2020 NRF recap: The continuing evolution of retail

February 14, 2020 Mark Vomend 5 min
NRF 2020 marked a shift from specific types of transactions to a broader focus on removing friction for customers and store associates alike.

Every January, the National Retail Federation (NRF) holds its Big Show at the Jacob Javits Center in New York. It’s 4 days’ worth of collaboration and idea sharing for retailers, industry thought leaders and technology vendors alike.

How Product Development is Evolving


NRF 2020 had an estimated 40,000 attendees and 800 vendors spread over 1.8 million square feet of exposition space. I spent the 4 days of the show meeting with customers, prospects, our business partners and industry analysts.

I came away with several observations around retailer priorities and some thoughts on 2 underlying technologies that received a significant amount of focus this year both at the show and in post-show recaps.

Retailer priorities

Based on my conversations with our customers—as well as listening to retailers present in some of the conference sessions—3 themes jump out:

A focus on convenience

Last year, a significant amount of time at NRF was dedicated to the technology required to enable the concept of unified commerce. Unified commerce is the broad term that covers buy online pick up in store, ship from store to home, curbside pickup and other variants of how retail customers order and receive products. Technologies that deliver this experience include point of sale (POS) systems and order management systems (OMSs). NRF 2020 marked a shift from specific types of transactions to a broader focus on removing friction not only for customers but for store associates as well.

Brick and mortar is not dead, the role of the store is just evolving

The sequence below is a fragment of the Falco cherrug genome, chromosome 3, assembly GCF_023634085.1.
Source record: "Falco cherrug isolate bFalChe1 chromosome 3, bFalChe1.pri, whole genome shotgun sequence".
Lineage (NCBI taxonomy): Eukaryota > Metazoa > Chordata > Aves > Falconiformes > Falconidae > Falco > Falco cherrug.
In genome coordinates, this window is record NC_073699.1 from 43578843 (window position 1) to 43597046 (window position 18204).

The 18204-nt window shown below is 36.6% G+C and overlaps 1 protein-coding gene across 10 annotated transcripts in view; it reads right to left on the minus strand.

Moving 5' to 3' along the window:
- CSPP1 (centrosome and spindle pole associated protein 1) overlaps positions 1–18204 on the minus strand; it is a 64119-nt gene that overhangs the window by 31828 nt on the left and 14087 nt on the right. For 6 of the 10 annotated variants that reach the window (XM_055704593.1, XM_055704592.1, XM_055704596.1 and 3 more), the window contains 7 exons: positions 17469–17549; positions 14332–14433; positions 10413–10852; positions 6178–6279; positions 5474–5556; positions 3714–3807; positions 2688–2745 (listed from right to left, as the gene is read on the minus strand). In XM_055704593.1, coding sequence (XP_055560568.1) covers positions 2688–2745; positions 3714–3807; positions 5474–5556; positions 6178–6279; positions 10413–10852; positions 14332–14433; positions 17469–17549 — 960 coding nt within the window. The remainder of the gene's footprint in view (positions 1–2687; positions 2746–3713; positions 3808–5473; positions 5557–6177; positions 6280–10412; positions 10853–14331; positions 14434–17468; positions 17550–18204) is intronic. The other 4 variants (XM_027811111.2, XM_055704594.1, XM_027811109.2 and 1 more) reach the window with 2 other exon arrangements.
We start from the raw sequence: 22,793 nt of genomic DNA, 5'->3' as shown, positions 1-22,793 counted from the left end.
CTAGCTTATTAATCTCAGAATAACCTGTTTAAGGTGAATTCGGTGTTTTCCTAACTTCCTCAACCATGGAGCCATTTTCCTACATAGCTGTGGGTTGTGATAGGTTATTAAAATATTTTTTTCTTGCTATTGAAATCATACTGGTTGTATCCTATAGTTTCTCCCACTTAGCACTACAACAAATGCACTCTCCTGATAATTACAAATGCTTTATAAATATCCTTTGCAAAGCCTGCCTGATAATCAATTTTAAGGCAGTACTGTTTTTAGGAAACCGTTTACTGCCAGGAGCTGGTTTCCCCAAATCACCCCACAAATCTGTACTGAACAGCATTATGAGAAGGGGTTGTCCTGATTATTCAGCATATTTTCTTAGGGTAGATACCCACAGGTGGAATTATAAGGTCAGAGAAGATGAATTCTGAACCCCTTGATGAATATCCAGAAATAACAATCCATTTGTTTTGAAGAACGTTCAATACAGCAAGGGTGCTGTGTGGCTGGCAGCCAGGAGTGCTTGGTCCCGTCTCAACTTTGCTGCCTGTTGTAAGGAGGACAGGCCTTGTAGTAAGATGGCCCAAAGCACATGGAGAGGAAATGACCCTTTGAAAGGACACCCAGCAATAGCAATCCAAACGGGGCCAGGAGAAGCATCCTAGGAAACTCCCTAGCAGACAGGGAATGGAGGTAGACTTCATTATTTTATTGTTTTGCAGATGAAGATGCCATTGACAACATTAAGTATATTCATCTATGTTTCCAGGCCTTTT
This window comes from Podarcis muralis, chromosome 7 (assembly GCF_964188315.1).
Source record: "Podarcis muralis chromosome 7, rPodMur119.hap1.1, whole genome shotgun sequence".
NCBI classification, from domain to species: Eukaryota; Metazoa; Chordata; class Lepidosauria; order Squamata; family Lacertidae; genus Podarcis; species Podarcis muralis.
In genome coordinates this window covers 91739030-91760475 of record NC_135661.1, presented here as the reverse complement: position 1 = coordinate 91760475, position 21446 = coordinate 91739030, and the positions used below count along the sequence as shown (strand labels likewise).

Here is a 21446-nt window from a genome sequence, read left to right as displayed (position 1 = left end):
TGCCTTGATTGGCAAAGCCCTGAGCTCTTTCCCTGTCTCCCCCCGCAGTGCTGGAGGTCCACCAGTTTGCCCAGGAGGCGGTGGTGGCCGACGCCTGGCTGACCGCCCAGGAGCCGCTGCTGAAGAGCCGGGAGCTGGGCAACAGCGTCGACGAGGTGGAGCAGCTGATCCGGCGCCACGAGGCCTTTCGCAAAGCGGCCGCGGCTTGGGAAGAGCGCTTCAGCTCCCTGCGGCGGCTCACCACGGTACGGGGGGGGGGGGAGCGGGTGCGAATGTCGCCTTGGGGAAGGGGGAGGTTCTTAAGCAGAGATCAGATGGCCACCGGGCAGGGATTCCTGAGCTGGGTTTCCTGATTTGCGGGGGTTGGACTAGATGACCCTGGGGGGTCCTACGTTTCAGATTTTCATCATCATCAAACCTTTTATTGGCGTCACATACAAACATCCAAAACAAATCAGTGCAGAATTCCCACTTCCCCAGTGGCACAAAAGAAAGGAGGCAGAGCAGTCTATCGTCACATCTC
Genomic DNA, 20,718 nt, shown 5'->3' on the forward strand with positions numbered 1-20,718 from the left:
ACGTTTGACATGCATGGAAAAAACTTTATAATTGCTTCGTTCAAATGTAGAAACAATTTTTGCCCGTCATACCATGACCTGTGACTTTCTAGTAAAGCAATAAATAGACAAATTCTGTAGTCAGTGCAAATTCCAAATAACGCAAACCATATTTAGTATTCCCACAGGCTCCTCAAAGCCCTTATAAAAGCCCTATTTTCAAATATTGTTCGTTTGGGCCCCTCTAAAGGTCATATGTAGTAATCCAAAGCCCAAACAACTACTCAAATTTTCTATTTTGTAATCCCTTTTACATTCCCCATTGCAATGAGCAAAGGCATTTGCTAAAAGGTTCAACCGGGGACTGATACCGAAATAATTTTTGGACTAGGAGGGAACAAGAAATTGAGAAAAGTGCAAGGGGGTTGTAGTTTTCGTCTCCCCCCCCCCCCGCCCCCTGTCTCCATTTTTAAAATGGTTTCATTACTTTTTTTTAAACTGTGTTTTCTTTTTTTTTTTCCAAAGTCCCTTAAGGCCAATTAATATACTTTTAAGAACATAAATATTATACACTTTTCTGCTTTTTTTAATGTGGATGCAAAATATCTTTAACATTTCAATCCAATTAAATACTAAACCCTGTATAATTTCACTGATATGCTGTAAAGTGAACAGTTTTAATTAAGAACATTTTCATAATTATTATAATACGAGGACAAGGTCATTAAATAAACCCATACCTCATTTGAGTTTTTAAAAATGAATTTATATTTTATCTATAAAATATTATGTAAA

Digital advertising is becoming very expensive, and the cost of digital customer acquisition through tactics like email, banner ads, paid search and affiliates is increasing every day. Conversely, the online channel is becoming better at taking orders and facilitating delivery of products to customers, whether through delivery to the home or by allowing the customer to pick up their order at a store—or at an alternative site like a locker. In the past, retailers looked to online digital tactics as a customer acquisition tool and the store as an order-taking and fulfillment channel. As the cost of digital advertising has increased and e-commerce order-taking has improved, retailers are now looking at their stores as a customer acquisition tool and online channels as an order-taking vehicle. Said differently, store rent is now the cost of customer acquisition rather than Google Ad spend. As a result, retailers are now looking at their stores as destinations that combine product, entertainment, food and experiences.

Examples of this approach include:

  • Showfields, advertised as the “most interesting store in the world,” is a space in the Bowery of NYC. Showfields is a set of curated direct-to-consumer brands mixed with art installations, food and community programming.
  • Soon to open in Las Vegas, AREA15 is an experiential retail and entertainment complex offering anchor retail tenants mixed with live events, art installations and curated experiential retail.
  • Lululemon’s 25,000 square-foot experiential store in Chicago, which includes yoga studios, meditation space, health food and community space.
  • And finally, Nordstrom, which over the past year has doubled its food-service operations, including full bars with seasonal hand-crafted cocktails.